To encourage a receptive American audience, Pinewood Studios head Earl St. John sent Annakin to Hollywood in November 1951 to select an American actress for the female lead. Annakin interviewed Norma Shearer, Loretta Young, Joan Crawford, Olivia de Havilland and Claudette Colbert. Though all the actresses expressed satisfaction with the script, none wanted to leave their film and television commitments in Hollywood for an extended overseas location shoot except for Claudette Colbert.[7] Claudette Colbert was paid £20,000 to play the lead.[8]

The role of Jim Fraser was meant to be played by Michael Redgrave but in December 1951 Jack Hawkins was cast instead.[9] In January 1952 Antony Steele joined the cast.[10]

Indian dancer Ram Gopal was given his first dramatic role as the overseer.[11] Child actor Peter Asher – who later went on to a successful career as musician, singer (as half of the 1960s' "Peter & Gordon" duo) and record producer – plays the couple's son, Mike. Among the Burmese, Indian and Malay extras was Khin Maung, a noted Burmese painter.[12]

Shooting

Colbert left for England in February 1951 and stayed there three months.[13]

Director Ken Annakin and a team gathered anecdotes from planters, policemen and soldiers in Malaya and shot second unit sequences there as well as Singapore and Malacca but for safety reasons during the ongoing Emergency, much of the filming was done in Ceylon. The majority of the film was shot in London at Pinewood Studios.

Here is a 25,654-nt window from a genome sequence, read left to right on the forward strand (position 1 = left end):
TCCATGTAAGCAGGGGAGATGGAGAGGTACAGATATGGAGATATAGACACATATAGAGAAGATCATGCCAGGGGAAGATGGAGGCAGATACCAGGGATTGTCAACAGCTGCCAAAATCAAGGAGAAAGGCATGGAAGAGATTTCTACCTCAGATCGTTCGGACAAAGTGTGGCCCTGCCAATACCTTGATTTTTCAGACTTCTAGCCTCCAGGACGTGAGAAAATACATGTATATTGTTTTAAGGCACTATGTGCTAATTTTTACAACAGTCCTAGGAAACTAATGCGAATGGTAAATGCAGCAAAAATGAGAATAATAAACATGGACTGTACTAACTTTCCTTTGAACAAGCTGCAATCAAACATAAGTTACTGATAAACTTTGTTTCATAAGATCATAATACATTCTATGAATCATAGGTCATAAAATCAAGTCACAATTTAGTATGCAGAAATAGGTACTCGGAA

Colbert impressed Annakin with her detailed technical knowledge of lighting and camera work and confided in Annakin that she had never been called upon to do real action scenes in Hollywood and quickly became adept in small arms use.[14]

To shoot the cobra vs mongoose fight, the room set was built in a Ceylon zoo. When several of the local mongooses ran away from the cobra, the zookeeper said "Ï'm afraid our Singhalese mongooses are not used to fighting; I'll have to get you some North-Indian variety". Imported from Madras, the Indian mongoose engaged in a true fight to the finish with the cobra.[15]

Reception

Box office

The film was the sixth most popular movie of the year at the British box office in 1952, after The Greatest Show on Earth, Where No Vultures Fly, Son of Paleface. Ivanhoe and Mandy. It was followed by The Quiet Man, World In His Arms, Angel One Five, Reluctant Heroes, The African Queen and The Sound Barrier.[16][17][18]

However, despite Colbert's presence, the film only took £32,000 in the United States.[8]

Critical